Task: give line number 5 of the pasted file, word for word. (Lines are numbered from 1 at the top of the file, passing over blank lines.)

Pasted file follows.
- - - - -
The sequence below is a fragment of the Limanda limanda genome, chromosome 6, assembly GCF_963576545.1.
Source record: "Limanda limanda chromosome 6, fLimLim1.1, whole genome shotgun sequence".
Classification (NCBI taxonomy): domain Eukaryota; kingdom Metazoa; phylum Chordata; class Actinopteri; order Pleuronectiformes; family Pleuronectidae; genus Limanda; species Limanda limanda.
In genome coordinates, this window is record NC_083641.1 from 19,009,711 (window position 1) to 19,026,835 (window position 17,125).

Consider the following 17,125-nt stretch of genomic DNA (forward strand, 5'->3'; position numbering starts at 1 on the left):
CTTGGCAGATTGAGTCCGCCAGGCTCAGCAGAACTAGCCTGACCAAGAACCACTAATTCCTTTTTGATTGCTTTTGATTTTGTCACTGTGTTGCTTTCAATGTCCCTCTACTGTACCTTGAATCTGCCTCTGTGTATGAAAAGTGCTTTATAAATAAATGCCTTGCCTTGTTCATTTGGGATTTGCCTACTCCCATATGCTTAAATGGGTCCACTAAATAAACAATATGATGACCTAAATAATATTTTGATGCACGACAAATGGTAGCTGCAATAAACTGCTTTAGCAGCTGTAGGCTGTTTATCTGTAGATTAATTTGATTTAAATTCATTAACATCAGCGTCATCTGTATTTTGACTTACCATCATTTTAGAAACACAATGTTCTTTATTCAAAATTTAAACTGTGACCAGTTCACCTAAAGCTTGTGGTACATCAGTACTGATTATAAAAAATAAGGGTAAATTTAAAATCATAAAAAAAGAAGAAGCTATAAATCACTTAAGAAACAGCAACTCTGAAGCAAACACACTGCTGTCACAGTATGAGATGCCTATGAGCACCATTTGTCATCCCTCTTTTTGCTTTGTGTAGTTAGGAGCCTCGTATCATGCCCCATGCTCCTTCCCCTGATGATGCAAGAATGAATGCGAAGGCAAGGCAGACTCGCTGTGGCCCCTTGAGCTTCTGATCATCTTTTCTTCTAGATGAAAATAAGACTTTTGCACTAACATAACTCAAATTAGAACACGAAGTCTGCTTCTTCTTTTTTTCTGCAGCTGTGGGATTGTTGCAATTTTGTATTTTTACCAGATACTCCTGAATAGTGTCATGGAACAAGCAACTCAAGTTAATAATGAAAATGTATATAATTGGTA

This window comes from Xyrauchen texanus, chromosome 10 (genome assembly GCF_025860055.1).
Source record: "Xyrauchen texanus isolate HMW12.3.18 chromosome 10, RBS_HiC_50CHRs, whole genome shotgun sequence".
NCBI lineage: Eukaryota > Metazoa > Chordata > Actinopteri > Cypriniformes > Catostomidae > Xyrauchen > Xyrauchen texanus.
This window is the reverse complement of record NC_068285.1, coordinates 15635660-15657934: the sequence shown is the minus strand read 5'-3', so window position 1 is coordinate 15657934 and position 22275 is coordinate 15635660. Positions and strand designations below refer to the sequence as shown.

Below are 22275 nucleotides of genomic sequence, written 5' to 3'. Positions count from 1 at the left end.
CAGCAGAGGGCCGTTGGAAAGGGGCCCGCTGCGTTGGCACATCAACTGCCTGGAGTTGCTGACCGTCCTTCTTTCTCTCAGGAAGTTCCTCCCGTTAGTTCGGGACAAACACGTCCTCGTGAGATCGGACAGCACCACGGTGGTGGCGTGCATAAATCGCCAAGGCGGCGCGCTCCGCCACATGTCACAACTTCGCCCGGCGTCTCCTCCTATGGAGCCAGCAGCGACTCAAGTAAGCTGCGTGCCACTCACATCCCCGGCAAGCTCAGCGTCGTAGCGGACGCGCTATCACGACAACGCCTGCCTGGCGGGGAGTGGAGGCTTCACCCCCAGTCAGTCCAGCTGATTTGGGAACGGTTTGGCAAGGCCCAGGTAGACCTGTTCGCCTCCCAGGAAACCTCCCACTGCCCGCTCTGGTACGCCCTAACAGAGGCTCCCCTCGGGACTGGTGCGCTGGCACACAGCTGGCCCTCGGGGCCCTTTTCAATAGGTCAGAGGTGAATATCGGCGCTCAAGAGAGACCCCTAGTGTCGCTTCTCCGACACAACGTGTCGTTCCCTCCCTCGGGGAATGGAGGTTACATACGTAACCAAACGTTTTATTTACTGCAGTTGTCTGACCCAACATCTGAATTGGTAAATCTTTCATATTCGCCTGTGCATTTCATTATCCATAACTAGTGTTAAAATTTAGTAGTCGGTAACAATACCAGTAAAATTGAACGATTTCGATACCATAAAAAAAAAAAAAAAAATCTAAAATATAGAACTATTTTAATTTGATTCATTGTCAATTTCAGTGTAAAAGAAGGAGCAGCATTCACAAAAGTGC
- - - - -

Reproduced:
Consider the following 17,125-nt stretch of genomic DNA (forward strand, 5'->3'; position numbering starts at 1 on the left):